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The single biggest issue driving the UK property market 'is not Brexit'

Tom Belger
Finance and policy reporter
Activity has declined in the UK housing market. Photo: Matt Crossick/Empics

House prices have barely changed in the past six months in the UK, new figures on the sluggish state of the UK property market reveal.

Russell Galley, managing director at Halifax, which compiled the figures, said the “dearth of available properties to meet demand” was the single biggest issue holding back prices and activity most.

The average property sold for £233,541 in August as prices continued to edge up in July, with a 0.3% rise in the latest house price index by Halifax and IHS Markit.

But the gains only took the average price paid for a UK home marginally above the figures for March, when it stood at £233,458.

Halifax’s latest report also highlights a steep decline in property sales year-on-year. Its analysis of HMRC data shows the number of transactions in July – 86,630 sales – was 12.4% lower than a year earlier.

The number of homes for sale per surveyor in the UK. Photo: RICS / Halifax

The average number of homes for sale per surveyor saw a slight monthly uptick, but remains down on a decade ago.

Galley said “ongoing economic uncertainty” continued to weigh on consumer sentiment, suggesting the Brexit crisis is also a significant factor limiting activity.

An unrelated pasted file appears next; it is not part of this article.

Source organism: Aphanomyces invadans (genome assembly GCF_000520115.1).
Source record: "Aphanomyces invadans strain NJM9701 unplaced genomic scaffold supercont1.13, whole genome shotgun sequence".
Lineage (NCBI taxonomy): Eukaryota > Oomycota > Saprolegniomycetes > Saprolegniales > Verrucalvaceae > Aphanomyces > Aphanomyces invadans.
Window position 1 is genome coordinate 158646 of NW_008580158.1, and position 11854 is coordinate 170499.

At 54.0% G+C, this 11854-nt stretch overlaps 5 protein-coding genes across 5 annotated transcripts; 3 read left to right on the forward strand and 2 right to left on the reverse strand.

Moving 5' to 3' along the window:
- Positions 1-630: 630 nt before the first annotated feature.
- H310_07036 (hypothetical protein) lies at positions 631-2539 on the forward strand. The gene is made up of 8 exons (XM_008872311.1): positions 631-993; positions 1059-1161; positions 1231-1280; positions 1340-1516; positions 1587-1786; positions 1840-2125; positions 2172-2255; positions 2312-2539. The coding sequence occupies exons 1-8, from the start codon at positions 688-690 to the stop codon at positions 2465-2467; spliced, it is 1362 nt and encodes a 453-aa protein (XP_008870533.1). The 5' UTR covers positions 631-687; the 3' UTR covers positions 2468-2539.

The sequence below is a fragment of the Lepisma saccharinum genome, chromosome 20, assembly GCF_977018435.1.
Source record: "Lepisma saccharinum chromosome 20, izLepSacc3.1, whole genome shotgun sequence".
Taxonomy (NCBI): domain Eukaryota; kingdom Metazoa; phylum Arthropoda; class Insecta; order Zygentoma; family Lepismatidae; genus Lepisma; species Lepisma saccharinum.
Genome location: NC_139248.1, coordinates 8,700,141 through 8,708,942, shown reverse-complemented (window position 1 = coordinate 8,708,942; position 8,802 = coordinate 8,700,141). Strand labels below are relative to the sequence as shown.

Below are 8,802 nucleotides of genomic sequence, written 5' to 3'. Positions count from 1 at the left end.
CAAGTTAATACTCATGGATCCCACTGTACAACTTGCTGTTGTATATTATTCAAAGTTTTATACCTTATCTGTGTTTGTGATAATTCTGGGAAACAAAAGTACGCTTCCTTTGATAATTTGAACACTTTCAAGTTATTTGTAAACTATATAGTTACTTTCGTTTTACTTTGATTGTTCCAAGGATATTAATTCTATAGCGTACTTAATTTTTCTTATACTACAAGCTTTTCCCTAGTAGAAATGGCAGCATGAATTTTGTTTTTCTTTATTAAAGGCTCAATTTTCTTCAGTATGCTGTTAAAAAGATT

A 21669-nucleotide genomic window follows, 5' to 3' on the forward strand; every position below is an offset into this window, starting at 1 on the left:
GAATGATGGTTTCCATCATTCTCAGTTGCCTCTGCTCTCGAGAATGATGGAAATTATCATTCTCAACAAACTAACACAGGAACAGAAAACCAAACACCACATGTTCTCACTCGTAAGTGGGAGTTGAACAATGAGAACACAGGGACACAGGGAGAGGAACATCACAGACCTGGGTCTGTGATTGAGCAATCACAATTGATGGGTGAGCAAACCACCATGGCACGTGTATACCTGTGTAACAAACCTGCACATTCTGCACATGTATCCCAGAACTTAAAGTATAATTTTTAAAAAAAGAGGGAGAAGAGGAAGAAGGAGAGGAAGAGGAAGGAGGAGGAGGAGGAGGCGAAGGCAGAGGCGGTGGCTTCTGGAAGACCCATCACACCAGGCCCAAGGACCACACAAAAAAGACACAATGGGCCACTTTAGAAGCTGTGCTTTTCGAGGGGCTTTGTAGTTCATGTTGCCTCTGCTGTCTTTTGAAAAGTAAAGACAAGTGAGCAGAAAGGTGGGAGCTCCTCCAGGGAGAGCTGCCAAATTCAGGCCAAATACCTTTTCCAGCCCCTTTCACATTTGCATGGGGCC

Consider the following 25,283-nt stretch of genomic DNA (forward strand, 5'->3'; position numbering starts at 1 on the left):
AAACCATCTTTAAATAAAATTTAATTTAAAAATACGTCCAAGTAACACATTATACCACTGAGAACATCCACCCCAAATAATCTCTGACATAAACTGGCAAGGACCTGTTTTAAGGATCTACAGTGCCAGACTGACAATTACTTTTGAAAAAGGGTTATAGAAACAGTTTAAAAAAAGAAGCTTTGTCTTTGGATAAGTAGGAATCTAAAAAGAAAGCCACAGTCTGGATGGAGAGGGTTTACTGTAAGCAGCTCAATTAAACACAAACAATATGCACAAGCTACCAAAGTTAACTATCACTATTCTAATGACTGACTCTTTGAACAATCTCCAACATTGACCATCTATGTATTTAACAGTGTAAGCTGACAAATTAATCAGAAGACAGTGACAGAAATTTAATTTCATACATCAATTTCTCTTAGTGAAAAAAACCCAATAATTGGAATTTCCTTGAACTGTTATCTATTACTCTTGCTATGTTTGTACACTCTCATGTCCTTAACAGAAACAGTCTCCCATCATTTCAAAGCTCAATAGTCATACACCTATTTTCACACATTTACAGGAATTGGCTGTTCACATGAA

READ MORE: Why a no-deal Brexit could send London’s luxury property market soaring

“There was no real shift in house prices in August as the average property value grew by just 0.3% month on month. This further extends the predominantly flat trend we’ve seen over the last six months, with the average house price having barely changed since March.

Halifax figures showed prices edged up 0.1% in the quarter, and were up 1.8% on August 2018.

Galley said “important underlying factors” like affordability and employment remained strong, meaning the housing market was still showing “a degree of resilience for the time being.”

But he said the market would “undoubtedly” be influenced by events in the wider economy, amid warnings by experts that the housing market could slump if Britain crashes out of the EU without a deal.

READ MORE: Fears for UK economy as construction suffers sharpest slide in a decade